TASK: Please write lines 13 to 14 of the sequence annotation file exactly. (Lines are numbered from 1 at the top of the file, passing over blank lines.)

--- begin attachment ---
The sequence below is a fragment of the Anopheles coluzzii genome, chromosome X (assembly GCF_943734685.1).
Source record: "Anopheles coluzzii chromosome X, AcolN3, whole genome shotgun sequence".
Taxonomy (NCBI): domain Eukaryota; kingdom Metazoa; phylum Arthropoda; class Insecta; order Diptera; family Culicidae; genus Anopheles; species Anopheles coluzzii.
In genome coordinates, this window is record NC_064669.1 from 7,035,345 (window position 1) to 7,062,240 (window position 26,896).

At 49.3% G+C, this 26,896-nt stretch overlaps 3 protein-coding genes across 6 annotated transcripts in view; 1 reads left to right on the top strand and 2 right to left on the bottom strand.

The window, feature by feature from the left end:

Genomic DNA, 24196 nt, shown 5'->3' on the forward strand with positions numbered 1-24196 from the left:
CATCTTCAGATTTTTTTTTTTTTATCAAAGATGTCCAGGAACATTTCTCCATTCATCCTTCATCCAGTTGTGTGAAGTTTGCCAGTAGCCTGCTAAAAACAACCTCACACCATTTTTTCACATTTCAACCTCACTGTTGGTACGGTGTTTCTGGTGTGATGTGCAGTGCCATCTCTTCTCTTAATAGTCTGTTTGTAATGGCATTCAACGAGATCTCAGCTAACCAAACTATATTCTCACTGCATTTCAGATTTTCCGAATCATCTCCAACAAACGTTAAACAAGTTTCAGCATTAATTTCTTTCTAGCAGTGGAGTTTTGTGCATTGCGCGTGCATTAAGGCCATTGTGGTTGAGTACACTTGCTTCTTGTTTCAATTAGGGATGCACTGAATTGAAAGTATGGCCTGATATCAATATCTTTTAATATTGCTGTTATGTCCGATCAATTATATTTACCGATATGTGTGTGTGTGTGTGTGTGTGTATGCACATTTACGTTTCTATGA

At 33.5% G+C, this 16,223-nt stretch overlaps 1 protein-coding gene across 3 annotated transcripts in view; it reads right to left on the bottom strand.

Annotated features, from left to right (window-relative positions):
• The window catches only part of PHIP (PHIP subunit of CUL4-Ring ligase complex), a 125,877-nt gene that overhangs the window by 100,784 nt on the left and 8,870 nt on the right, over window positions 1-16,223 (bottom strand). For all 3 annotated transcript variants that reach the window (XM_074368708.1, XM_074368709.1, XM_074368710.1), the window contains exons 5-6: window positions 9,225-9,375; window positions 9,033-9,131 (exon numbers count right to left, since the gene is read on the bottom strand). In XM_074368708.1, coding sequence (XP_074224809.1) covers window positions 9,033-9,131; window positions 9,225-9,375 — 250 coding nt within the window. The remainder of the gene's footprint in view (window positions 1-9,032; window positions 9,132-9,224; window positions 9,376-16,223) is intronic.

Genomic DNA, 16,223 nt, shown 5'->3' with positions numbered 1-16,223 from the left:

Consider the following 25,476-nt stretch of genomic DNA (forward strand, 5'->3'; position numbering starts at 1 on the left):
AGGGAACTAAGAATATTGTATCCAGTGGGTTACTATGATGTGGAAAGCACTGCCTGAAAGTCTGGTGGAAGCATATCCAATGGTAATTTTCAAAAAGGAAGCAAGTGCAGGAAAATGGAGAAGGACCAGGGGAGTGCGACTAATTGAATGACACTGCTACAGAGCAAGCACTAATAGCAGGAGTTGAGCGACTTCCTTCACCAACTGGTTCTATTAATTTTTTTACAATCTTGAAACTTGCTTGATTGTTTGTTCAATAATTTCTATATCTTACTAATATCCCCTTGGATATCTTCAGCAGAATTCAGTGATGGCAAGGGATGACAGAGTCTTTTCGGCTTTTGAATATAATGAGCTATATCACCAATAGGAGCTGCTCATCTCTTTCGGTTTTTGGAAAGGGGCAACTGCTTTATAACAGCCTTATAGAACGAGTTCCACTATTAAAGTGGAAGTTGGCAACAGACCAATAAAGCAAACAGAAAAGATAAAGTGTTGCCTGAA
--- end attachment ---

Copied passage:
Consider the following 25,476-nt stretch of genomic DNA (forward strand, 5'->3'; position numbering starts at 1 on the left):
AGGGAACTAAGAATATTGTATCCAGTGGGTTACTATGATGTGGAAAGCACTGCCTGAAAGTCTGGTGGAAGCATATCCAATGGTAATTTTCAAAAAGGAAGCAAGTGCAGGAAAATGGAGAAGGACCAGGGGAGTGCGACTAATTGAATGACACTGCTACAGAGCAAGCACTAATAGCAGGAGTTGAGCGACTTCCTTCACCAACTGGTTCTATTAATTTTTTTACAATCTTGAAACTTGCTTGATTGTTTGTTCAATAATTTCTATATCTTACTAATATCCCCTTGGATATCTTCAGCAGAATTCAGTGATGGCAAGGGATGACAGAGTCTTTTCGGCTTTTGAATATAATGAGCTATATCACCAATAGGAGCTGCTCATCTCTTTCGGTTTTTGGAAAGGGGCAACTGCTTTATAACAGCCTTATAGAACGAGTTCCACTATTAAAGTGGAAGTTGGCAACAGACCAATAAAGCAAACAGAAAAGATAAAGTGTTGCCTGAA